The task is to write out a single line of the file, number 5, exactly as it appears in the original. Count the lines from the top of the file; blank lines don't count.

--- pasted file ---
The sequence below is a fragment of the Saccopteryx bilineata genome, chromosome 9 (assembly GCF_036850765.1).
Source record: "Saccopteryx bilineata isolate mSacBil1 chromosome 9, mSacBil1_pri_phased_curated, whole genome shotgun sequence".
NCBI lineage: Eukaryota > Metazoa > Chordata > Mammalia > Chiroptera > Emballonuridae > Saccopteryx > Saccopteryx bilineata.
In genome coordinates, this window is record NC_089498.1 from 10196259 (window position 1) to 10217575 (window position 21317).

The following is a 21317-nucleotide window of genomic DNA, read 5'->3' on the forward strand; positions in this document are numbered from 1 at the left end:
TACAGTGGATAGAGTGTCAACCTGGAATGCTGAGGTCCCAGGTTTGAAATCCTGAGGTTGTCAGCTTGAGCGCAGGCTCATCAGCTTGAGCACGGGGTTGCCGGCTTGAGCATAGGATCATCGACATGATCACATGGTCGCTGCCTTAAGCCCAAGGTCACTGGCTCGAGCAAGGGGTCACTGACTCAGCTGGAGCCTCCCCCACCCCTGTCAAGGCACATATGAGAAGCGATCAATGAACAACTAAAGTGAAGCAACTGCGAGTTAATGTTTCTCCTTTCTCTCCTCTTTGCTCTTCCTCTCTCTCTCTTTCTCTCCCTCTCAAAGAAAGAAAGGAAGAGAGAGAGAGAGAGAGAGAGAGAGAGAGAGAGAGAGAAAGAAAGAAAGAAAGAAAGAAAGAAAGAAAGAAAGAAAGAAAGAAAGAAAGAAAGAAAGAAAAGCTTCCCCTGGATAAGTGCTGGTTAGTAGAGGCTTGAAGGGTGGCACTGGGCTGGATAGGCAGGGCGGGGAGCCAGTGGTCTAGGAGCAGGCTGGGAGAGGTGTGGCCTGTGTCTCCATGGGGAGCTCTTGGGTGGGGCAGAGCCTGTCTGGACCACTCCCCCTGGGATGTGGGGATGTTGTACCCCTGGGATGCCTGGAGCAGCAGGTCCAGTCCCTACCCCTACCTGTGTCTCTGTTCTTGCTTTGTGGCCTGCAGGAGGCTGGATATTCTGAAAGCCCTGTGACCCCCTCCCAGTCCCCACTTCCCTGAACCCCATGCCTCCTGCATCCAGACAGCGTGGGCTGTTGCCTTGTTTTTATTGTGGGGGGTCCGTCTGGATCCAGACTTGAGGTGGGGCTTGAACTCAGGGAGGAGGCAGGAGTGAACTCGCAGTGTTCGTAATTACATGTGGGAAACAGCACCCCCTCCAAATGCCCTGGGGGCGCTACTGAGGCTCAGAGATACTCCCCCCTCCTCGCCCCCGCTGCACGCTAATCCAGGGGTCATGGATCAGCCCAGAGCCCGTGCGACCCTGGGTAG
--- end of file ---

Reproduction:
The following is a 21317-nucleotide window of genomic DNA, read 5'->3' on the forward strand; positions in this document are numbered from 1 at the left end: